Vigabatrin FDA Warning

WARNING: VISION LOSS

  • Vigabatrin causes permanent vision loss in infants, children and adults. Because assessing vision loss is difficult in children, the frequency and extent of vision loss in infants and children is poorly characterized. For this reason, the data described below is primarily based on the adult experience.
  • In adults, vigabatrin causes permanent bilateral concentric visual field constriction in 30 percent or more of patients that ranges in severity from mild to severe, including tunnel vision to within 10 degrees of visual fixation, and can result in disability. In some cases, vigabatrin also can damage the central retina and may decrease visual acuity.
  • The onset of vision loss from vigabatrin is unpredictable, and can occur within weeks of starting treatment or sooner, or at any time during treatment, even after months or years.
  • The risk of vision loss increases with increasing dose and cumulative exposure, but there is no dose or exposure known to be free of risk of vision loss.
  • It is possible that vision loss can worsen despite discontinuing vigabatrin.
  • Because of the risk of vision loss, vigabatrin should be withdrawn from patients with infantile spasms who fail to show substantial clinical benefit within 2 to 4 weeks of initiation, or sooner if treatment failure becomes obvious. Patient response to and continued need for vigabatrin should be periodically reassessed.
  • In infants and children, vision loss may not be detected until it is severe. Nonetheless, unless a patient is formally exempted from periodic ophthalmologic assessment as documented in the SHARE program, vision should be assessed to the extent possible at baseline (no later than 4 weeks after starting vigabatrin) and at least every 3 months during therapy. Once detected, vision loss due to vigabatrin is not reversible. Vision assessment is also required about 3 to 6 months after the discontinuation of vigabatrin therapy.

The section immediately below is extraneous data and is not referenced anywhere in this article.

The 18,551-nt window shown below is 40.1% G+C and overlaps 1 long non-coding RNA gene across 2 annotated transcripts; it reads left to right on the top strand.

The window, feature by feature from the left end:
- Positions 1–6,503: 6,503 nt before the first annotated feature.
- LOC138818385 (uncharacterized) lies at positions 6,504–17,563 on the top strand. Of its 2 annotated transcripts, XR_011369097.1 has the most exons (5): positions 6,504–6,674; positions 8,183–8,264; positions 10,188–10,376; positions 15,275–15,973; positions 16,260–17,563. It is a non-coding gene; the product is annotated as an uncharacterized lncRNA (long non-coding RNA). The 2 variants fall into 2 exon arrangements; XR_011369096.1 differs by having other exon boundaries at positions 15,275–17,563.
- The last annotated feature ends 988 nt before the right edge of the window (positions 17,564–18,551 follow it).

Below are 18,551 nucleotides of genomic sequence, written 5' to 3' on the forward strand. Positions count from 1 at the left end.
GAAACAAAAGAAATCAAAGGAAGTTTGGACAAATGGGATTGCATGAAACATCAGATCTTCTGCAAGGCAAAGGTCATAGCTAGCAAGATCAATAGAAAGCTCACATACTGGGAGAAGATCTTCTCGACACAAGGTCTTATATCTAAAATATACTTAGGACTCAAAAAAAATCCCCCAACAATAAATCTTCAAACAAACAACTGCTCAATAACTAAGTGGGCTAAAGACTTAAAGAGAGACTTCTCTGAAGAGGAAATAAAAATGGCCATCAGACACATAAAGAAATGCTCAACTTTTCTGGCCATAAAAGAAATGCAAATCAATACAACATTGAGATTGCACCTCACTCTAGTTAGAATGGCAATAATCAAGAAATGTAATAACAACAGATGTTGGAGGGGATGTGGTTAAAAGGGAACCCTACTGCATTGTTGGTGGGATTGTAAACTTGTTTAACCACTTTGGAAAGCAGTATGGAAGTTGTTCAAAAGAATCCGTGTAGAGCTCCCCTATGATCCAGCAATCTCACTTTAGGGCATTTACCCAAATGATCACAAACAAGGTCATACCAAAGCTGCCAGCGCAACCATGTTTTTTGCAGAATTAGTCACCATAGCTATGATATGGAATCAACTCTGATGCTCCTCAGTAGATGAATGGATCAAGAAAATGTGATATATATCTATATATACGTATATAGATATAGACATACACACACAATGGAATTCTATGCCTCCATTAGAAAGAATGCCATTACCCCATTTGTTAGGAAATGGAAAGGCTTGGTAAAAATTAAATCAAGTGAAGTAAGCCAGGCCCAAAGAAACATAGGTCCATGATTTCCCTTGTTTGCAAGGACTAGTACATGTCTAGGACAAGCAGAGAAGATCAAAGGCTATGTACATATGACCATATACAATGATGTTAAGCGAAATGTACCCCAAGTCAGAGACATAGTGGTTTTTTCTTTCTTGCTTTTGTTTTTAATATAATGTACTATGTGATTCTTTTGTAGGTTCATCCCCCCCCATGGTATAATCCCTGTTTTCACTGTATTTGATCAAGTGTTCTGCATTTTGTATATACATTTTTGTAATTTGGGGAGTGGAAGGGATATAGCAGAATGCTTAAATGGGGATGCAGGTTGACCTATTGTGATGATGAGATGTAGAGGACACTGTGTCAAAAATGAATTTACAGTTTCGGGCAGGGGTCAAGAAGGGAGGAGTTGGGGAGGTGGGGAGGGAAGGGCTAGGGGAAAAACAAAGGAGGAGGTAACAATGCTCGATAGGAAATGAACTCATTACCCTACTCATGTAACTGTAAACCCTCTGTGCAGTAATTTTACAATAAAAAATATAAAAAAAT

• Drug discontinuation should be considered, balancing benefit and risk, if visual loss is documented.
  • Symptoms of vision loss from vigabatrin are unlikely to be recognized by the parent or caregiver before vision loss is severe. Vision loss of milder severity, although unrecognized by the caregiver, may still adversely affect function.
  • Vigabatrin should not be used in patients with, or at high risk of, other types of irreversible vision loss unless the benefits of treatment clearly outweigh the risks. The interaction of other types of irreversible vision damage with vision damage from vigabatrin has not been well-characterized, but is likely adverse.
  • Vigabatrin should not be used with other drugs associated with serious adverse ophthalmic effects such as retinopathy or glaucoma unless the benefits clearly outweigh the risks
  • The lowest dose and shortest exposure to vigabatrin should be used that is consistent with clinical objectives
  • The possibility that vision loss from vigabatrin may be more common, more severe or have more severe functional consequences in infants and children than in adults cannot be excluded.

Because of the risk of permanent vision loss, vigabatrin is available only through a special restricted distribution program called SHARE, by calling 1-888-45-SHARE. Only prescribers and pharmacies registered with SHARE may prescribe and distribute vigabatrin. In addition, vigabatrin may be dispensed only to patients who are enrolled in and meet all conditions of SHARE.